In 1995, the Australian culture journal Meanjin published a short story, Pieces of the Puzzle, also by Demidenko although the journal also mentioned that Demidenko had "taken back" her previous name as Darville. She now admitted that she had met Ukrainian witnesses and based the story on them, resulting in correspondence from the Simon Wiesenthal Center demanding that she identify these possible war criminals[citation needed].

Darville was briefly a columnist with the Brisbane daily newspaper, The Courier-Mail, before being dismissed over accusations of plagiarism for repeating jokes originally from the Evil Overlord List in one of her columns and passing them off as her own.[8] She continued to write freelance features for other News Corporation newspapers and magazines, and occasionally the Fairfax press.

In 2000, she was again accused of anti-semitism after choosing to interview historian and Holocaust denier David Irving, for Australian Style magazine during his failed libel trial in London.[9] She wrote a post-11 September article in The Sydney Morning Herald.[10] Darville is reported to have worked variously as a graphic designer, property law lecturer and PE teacher.

After working as a secondary teacher for several years in Australia and the UK, she returned to the University of Queensland in 2002 to study law. Graduating with a first class honours degree in law in 2005, she commenced work as a judge's associate for Peter Dutney, a justice of the Supreme Court of Queensland.[11]

Previously a regular contributor to the libertarian group blog Catallaxy files[12] under the name 'skepticlawyer,' Darville now has her own blog in this name.[13] In recent times, she has also appeared on the SBS program Insight (in a special on liars) and as a guest of Melbourne University's Publishing and Communications Program. She has a strong involvement with the Australian Skeptics, and has written for both their in-house magazine and Quadrant, a conservative journal. Darville is reported to be working on a second novel, more than a decade after the publication of the first.[14]

Recent years[edit]

Darville completed the Bachelor of Civil Law programme at the University of Oxford, where she was a member of Brasenose College.[15] In 2008 she started reading for an MPhil in Law (Jurisprudence).[16]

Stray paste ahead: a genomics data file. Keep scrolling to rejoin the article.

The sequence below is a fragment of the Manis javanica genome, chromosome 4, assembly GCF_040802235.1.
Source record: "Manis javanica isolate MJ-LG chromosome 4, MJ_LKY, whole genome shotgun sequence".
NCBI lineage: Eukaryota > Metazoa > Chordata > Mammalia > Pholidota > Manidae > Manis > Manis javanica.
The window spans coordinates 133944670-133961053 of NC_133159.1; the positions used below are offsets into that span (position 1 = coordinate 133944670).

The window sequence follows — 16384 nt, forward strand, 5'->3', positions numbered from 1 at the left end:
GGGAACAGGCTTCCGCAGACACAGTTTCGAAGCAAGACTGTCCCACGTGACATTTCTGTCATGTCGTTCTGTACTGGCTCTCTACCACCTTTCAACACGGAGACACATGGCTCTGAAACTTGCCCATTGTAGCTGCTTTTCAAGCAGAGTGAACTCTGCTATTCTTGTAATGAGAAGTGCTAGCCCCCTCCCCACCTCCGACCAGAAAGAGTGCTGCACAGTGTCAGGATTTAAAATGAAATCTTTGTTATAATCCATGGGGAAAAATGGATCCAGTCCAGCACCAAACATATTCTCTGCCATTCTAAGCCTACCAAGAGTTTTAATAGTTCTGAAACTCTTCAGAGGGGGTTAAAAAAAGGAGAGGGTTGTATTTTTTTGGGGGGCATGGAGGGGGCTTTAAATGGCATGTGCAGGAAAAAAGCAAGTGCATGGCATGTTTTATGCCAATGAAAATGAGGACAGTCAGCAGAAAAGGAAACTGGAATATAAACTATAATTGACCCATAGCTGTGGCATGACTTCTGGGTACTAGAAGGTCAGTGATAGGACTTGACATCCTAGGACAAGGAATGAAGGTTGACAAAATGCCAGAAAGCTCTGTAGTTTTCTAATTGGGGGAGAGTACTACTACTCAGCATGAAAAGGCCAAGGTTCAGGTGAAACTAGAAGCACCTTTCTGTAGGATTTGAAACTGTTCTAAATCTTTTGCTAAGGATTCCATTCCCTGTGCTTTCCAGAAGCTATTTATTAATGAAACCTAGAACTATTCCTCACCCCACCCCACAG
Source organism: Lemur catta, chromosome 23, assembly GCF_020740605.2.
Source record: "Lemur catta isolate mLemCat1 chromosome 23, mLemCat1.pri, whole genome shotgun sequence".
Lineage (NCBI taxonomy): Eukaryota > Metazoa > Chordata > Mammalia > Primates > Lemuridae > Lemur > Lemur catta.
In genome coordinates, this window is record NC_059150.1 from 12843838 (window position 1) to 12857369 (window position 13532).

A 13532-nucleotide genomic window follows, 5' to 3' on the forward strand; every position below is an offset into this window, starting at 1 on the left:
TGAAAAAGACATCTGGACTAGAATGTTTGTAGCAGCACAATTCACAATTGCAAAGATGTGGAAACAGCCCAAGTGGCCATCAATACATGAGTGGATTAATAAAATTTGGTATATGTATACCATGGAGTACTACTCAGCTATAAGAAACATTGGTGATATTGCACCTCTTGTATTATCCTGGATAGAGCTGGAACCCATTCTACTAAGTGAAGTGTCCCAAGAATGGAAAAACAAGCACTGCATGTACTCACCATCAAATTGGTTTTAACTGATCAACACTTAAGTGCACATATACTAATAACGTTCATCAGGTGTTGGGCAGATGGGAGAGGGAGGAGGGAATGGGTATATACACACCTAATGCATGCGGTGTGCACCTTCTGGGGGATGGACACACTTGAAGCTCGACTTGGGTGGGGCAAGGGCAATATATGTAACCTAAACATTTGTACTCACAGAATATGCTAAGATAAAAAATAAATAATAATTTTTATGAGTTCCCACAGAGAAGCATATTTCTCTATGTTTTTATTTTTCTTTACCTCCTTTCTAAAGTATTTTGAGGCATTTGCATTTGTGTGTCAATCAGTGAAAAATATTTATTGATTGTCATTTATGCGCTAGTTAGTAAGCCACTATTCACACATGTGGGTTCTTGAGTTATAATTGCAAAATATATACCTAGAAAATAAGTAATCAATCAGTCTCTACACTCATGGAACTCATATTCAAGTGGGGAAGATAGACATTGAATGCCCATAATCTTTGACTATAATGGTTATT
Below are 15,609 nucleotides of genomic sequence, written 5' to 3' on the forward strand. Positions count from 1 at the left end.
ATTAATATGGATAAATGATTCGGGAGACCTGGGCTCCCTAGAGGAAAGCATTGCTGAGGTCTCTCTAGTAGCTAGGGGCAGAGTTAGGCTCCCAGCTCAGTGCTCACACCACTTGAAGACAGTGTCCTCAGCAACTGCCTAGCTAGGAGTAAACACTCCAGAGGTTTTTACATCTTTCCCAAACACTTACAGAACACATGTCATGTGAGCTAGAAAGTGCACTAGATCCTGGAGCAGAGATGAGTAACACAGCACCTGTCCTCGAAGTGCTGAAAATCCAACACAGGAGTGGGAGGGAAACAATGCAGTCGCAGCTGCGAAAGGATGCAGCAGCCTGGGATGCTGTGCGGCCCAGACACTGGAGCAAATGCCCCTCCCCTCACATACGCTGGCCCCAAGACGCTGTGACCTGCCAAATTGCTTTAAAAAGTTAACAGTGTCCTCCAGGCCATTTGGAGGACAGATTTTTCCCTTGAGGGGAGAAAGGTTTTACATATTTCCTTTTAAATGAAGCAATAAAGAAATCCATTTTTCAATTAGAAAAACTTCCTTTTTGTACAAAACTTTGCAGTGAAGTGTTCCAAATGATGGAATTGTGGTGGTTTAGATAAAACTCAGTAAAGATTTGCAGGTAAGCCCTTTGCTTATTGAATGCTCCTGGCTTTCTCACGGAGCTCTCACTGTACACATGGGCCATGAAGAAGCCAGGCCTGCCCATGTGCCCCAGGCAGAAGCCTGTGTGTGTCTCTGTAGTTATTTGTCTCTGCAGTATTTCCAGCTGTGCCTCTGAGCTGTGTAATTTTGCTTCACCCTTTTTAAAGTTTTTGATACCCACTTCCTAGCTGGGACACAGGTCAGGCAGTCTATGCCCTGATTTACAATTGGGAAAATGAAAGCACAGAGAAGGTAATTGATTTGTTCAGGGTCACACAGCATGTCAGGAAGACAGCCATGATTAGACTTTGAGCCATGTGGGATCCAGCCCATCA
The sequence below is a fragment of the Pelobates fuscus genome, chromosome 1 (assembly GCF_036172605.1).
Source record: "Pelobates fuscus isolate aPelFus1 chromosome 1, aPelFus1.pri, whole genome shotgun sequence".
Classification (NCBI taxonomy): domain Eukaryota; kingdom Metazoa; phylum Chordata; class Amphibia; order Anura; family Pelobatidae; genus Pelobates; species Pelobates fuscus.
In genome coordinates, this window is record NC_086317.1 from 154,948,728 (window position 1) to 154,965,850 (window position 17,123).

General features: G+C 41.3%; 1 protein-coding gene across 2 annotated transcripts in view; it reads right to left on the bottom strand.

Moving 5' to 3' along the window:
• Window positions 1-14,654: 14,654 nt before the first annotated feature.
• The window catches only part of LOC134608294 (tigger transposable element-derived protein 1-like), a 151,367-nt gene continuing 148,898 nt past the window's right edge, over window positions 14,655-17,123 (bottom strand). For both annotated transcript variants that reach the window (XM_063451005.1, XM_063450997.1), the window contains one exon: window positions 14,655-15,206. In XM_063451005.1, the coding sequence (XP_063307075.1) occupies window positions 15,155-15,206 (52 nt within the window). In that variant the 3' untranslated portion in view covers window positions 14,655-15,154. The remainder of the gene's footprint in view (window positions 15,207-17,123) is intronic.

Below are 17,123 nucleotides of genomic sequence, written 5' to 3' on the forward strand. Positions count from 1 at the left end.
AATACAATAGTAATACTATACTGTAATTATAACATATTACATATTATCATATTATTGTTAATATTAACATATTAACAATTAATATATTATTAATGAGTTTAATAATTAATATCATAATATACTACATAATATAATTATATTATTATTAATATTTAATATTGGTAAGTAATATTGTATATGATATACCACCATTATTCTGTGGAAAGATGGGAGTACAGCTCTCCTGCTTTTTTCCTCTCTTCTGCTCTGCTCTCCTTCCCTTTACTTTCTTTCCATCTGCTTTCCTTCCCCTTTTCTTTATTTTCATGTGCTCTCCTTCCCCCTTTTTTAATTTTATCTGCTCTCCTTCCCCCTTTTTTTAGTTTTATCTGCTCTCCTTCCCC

Darville completed a Graduate LLB student at the University of Edinburgh School of Law in 2012. [17][18] During that time she won the Law Society of Scotland's student essay competition. The topic of her prize-winning essay was equal marriage.[19] She then completed a post-graduate qualification before start working in 2013 as a trainee solicitor with the law firm MBM Commercial.

Notes[edit]

  1. ^ "Helen Darville aka Helen Demidenko - Update". Australianhumanitiesreview.org. Retrieved 2012-01-27. 
  2. ^ "hums3001 - Literary Hoaxes". Hums3001.unsw.wikispaces.net. Retrieved 2012-01-27. 
  3. ^ "The Darville made me do it - Books - Entertainment". smh.com.au. 9 July 2005. Retrieved 2012-01-27. 
  4. ^ Susanna Egan, "The Company She Keeps: Demidenko and the problems of imposture in autobiography", Australian Literary Studies, October 2004 [1] see also Ken Stewart, "Those infernal pictures: reading Helen Darville, her novel and her critics", Australian Literary Studies, May 1997 [2]
  5. ^ Malcolm Knox, "The Darville Made Me Do It" Sydney Morning Herald, 9 July 2005 [3]
  6. ^ Corey China, "Under the Influence of Prize Culture:Helen Demidenko and the Australian/Vogel, Miles Franklin,and ALS Gold Medal Awards" Culture and the Literary Prize 2003 conference paper. [4]
  7. ^ Riemer, Andrew. (1996). The Demidenko Debate. St Leonards, NSW: Allen and Unwin. p 84. ISBN 1-86448-109-9.
  8. ^ David Greason, "The Review – TZADIK," Australia/Israel & Jewish Affairs Council, [5] (accessed 26 September 2006). See also The Australian, "Editor dumps Darville," Ed: 1, Pg. 3, 5 February 1997.
  9. ^ Stephen Cauchi, "Irving View Under Attack", "The Age", 29 February 2000 [6]
  10. ^ Helen Darville, "Were we US-Bashers wrong all along?", Sydney Morning Herald, 1 October 2001 [7]
  11. ^ Chris Merrit, "Hand Not Signed to This Paper", The Australian 15 March 2007 [8]
  12. ^ "catallaxy". Catallaxyfiles.com. 21 January 2012. Retrieved 2012-01-27. 
  13. ^ skepticlawyer.com.au
  14. ^ Frank Devine, "Literary rebirth in progress for the hand that signs the blog" The Australian, 11 January 2007 [9] (accessed 16 August 2007)
  15. ^ Skepticlaywer.com.au, "About" [10], (Accessed 27 May 2008)
  16. ^ "We made it :)". Skepticlawyer. 5 July 2008. Retrieved 2012-01-27. 
  17. ^ http://www.law.ed.ac.uk/other_areas_of_interest/news/news_item?id=8964
  18. ^ http://www.journalonline.co.uk/Magazine/57-8/1011507.aspx#.Uf-hdNK-pF8
  19. ^ http://www.journalonline.co.uk/Magazine/57-8/1011507.aspx

External links[edit]

Awards and achievements
Preceded by
The Grisly Wife
Miles Franklin Award recipient
1995
Succeeded by
Highways to a War